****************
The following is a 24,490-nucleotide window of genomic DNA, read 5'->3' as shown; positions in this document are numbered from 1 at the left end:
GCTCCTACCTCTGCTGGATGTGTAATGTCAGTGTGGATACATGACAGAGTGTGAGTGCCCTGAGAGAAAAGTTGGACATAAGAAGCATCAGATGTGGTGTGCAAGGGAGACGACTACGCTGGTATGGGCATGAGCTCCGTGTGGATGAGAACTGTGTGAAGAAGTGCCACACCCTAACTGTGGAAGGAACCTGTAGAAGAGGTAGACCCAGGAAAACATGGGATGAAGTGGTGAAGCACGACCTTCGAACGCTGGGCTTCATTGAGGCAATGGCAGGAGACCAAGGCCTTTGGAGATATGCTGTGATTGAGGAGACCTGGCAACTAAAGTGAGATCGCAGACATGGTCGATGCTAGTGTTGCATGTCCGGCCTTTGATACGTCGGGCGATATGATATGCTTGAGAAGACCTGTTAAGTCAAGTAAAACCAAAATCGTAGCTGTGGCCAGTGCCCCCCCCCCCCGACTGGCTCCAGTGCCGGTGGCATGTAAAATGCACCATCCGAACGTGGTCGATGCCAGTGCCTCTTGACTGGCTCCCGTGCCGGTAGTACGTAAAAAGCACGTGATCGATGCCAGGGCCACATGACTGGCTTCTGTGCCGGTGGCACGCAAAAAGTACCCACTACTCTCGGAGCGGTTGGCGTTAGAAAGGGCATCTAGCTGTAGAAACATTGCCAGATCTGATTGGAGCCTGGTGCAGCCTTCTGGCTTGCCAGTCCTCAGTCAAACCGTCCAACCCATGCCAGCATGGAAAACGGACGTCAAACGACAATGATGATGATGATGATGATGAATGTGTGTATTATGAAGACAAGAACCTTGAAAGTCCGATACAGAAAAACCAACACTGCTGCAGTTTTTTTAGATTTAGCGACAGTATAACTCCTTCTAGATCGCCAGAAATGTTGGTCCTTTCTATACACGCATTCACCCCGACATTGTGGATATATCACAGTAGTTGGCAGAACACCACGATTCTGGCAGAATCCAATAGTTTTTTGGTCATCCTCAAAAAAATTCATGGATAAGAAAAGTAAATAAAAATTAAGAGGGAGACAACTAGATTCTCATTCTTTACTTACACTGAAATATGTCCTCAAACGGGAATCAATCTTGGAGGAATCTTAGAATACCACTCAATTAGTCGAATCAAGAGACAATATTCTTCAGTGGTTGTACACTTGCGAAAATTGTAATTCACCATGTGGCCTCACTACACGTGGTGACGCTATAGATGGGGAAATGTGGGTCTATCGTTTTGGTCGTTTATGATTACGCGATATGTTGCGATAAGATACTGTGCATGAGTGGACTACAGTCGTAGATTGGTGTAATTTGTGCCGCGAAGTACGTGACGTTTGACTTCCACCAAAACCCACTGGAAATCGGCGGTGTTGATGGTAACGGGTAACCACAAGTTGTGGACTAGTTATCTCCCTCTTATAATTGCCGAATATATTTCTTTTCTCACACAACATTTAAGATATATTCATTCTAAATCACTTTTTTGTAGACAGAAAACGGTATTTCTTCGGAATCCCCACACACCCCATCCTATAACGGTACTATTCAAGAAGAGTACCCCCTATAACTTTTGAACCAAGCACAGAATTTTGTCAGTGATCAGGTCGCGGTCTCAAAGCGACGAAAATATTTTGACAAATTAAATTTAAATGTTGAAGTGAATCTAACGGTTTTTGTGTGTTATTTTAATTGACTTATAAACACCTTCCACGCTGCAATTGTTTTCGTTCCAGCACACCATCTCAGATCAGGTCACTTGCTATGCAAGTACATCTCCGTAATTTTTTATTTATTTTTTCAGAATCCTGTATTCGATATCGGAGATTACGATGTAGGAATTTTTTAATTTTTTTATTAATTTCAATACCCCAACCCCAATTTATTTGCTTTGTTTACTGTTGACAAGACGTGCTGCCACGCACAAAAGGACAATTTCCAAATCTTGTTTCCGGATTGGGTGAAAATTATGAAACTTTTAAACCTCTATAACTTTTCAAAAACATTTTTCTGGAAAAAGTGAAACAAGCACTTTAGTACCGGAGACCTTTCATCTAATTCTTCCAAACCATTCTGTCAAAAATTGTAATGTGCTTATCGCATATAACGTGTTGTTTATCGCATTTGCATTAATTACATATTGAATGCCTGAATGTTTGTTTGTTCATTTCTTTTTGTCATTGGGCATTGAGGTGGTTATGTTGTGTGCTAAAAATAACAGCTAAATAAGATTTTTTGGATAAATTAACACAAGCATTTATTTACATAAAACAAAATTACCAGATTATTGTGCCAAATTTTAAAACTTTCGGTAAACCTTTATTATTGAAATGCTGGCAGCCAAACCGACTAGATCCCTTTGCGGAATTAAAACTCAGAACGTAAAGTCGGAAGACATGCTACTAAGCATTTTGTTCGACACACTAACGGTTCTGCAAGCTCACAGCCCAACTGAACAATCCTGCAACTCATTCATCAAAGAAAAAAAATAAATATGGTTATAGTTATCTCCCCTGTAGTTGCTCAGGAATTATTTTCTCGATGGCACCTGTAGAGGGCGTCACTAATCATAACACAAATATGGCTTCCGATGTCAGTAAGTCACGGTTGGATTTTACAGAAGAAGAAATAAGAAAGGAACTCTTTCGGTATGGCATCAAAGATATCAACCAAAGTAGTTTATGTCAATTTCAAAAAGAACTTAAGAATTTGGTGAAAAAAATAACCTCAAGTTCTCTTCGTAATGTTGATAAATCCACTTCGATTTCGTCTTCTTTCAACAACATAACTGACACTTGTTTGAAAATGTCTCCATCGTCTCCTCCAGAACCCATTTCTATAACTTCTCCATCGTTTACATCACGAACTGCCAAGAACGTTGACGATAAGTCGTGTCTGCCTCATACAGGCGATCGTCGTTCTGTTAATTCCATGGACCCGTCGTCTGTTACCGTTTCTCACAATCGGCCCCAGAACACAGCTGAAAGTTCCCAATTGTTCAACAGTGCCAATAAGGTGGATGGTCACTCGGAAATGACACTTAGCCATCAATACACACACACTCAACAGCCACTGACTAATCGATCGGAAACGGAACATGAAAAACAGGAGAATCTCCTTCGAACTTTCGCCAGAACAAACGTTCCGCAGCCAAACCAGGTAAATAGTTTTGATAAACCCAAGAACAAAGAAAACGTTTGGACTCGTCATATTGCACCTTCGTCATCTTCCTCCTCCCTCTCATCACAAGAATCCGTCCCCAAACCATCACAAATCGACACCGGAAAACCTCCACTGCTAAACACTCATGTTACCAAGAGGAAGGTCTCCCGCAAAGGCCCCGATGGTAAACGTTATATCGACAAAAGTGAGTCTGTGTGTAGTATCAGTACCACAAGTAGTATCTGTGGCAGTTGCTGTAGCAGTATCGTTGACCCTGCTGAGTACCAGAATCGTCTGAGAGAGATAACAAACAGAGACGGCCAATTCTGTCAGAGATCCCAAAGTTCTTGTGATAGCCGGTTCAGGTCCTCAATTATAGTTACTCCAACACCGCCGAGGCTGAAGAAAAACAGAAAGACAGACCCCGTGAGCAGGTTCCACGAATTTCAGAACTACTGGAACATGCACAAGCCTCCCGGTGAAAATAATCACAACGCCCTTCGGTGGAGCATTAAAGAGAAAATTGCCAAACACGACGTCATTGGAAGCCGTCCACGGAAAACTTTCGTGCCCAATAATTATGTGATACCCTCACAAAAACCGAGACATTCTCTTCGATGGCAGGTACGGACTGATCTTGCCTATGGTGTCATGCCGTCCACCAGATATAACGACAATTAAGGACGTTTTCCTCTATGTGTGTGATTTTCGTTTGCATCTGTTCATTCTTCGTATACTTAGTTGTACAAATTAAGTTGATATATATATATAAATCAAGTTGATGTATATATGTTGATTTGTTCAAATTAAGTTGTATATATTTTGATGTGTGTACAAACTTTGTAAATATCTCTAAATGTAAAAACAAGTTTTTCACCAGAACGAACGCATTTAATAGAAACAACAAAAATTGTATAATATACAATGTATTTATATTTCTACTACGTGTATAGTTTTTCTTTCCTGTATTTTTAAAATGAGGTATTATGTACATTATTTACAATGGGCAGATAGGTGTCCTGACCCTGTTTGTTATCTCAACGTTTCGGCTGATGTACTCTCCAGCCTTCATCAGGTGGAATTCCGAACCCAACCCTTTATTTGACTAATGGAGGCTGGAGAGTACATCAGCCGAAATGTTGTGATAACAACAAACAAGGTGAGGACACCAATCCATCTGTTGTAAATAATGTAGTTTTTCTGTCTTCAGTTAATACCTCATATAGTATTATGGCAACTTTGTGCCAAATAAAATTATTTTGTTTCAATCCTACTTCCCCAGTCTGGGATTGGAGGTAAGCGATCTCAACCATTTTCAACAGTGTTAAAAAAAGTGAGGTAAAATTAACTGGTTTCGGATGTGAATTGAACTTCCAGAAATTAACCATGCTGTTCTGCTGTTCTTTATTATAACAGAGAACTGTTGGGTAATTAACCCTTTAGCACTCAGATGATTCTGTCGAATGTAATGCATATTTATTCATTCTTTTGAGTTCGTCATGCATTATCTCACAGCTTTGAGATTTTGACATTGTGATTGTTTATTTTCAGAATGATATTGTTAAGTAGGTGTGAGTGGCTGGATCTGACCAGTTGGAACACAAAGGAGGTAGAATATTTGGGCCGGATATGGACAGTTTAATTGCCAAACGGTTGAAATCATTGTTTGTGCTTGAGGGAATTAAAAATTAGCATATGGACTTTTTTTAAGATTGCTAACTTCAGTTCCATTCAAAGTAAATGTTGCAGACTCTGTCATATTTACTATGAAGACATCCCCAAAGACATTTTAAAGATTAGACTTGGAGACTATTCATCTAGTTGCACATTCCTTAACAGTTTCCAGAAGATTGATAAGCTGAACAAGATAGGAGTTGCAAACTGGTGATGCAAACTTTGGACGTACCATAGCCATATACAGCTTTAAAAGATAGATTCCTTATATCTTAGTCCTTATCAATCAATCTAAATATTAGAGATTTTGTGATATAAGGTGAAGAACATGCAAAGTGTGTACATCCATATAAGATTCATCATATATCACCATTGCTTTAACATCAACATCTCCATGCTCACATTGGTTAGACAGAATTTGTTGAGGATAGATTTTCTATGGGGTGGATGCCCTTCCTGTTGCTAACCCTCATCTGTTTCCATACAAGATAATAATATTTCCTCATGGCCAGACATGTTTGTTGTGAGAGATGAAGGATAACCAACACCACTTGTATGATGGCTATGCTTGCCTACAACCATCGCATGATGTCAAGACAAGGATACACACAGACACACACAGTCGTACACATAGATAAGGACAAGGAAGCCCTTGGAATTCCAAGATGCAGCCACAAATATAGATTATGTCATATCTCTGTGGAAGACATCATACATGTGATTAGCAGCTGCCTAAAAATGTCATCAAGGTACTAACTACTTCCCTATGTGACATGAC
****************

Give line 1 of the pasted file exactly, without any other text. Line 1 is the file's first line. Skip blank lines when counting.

The following is a 24,490-nucleotide window of genomic DNA, read 5'->3' as shown; positions in this document are numbered from 1 at the left end: